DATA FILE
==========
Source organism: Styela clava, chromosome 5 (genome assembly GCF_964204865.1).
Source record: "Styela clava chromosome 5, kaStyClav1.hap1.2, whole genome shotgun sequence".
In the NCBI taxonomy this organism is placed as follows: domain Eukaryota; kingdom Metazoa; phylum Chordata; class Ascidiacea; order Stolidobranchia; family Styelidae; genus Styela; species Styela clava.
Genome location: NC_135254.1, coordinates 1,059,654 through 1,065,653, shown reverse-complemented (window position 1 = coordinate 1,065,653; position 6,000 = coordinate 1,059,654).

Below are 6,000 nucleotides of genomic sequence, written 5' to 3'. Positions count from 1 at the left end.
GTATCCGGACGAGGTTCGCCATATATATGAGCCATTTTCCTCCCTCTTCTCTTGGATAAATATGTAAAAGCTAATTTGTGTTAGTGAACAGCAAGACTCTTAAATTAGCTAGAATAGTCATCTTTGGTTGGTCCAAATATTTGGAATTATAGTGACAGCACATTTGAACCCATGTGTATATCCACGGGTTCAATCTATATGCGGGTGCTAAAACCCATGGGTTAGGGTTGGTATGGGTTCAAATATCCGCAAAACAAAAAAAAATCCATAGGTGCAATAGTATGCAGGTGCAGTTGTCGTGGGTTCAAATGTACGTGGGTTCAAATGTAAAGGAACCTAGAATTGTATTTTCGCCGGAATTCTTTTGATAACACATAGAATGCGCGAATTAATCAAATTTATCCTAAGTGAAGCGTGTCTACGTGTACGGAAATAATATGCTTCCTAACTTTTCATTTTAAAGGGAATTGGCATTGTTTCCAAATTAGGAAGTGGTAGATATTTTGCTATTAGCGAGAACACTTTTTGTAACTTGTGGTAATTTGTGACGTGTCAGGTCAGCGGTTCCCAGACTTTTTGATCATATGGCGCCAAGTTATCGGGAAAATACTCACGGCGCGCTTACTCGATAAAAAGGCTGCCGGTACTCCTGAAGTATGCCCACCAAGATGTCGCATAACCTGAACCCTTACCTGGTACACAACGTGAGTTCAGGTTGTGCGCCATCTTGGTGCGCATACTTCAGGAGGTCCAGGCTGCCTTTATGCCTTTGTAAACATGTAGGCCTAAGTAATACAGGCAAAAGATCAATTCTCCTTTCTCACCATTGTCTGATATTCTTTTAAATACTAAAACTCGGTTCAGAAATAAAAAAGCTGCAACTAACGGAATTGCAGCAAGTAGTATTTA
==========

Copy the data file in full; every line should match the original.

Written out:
Source organism: Styela clava, chromosome 5 (genome assembly GCF_964204865.1).
Source record: "Styela clava chromosome 5, kaStyClav1.hap1.2, whole genome shotgun sequence".
In the NCBI taxonomy this organism is placed as follows: domain Eukaryota; kingdom Metazoa; phylum Chordata; class Ascidiacea; order Stolidobranchia; family Styelidae; genus Styela; species Styela clava.
Genome location: NC_135254.1, coordinates 1,059,654 through 1,065,653, shown reverse-complemented (window position 1 = coordinate 1,065,653; position 6,000 = coordinate 1,059,654).

Below are 6,000 nucleotides of genomic sequence, written 5' to 3'. Positions count from 1 at the left end.
GTATCCGGACGAGGTTCGCCATATATATGAGCCATTTTCCTCCCTCTTCTCTTGGATAAATATGTAAAAGCTAATTTGTGTTAGTGAACAGCAAGACTCTTAAATTAGCTAGAATAGTCATCTTTGGTTGGTCCAAATATTTGGAATTATAGTGACAGCACATTTGAACCCATGTGTATATCCACGGGTTCAATCTATATGCGGGTGCTAAAACCCATGGGTTAGGGTTGGTATGGGTTCAAATATCCGCAAAACAAAAAAAAATCCATAGGTGCAATAGTATGCAGGTGCAGTTGTCGTGGGTTCAAATGTACGTGGGTTCAAATGTAAAGGAACCTAGAATTGTATTTTCGCCGGAATTCTTTTGATAACACATAGAATGCGCGAATTAATCAAATTTATCCTAAGTGAAGCGTGTCTACGTGTACGGAAATAATATGCTTCCTAACTTTTCATTTTAAAGGGAATTGGCATTGTTTCCAAATTAGGAAGTGGTAGATATTTTGCTATTAGCGAGAACACTTTTTGTAACTTGTGGTAATTTGTGACGTGTCAGGTCAGCGGTTCCCAGACTTTTTGATCATATGGCGCCAAGTTATCGGGAAAATACTCACGGCGCGCTTACTCGATAAAAAGGCTGCCGGTACTCCTGAAGTATGCCCACCAAGATGTCGCATAACCTGAACCCTTACCTGGTACACAACGTGAGTTCAGGTTGTGCGCCATCTTGGTGCGCATACTTCAGGAGGTCCAGGCTGCCTTTATGCCTTTGTAAACATGTAGGCCTAAGTAATACAGGCAAAAGATCAATTCTCCTTTCTCACCATTGTCTGATATTCTTTTAAATACTAAAACTCGGTTCAGAAATAAAAAAGCTGCAACTAACGGAATTGCAGCAAGTAGTATTTA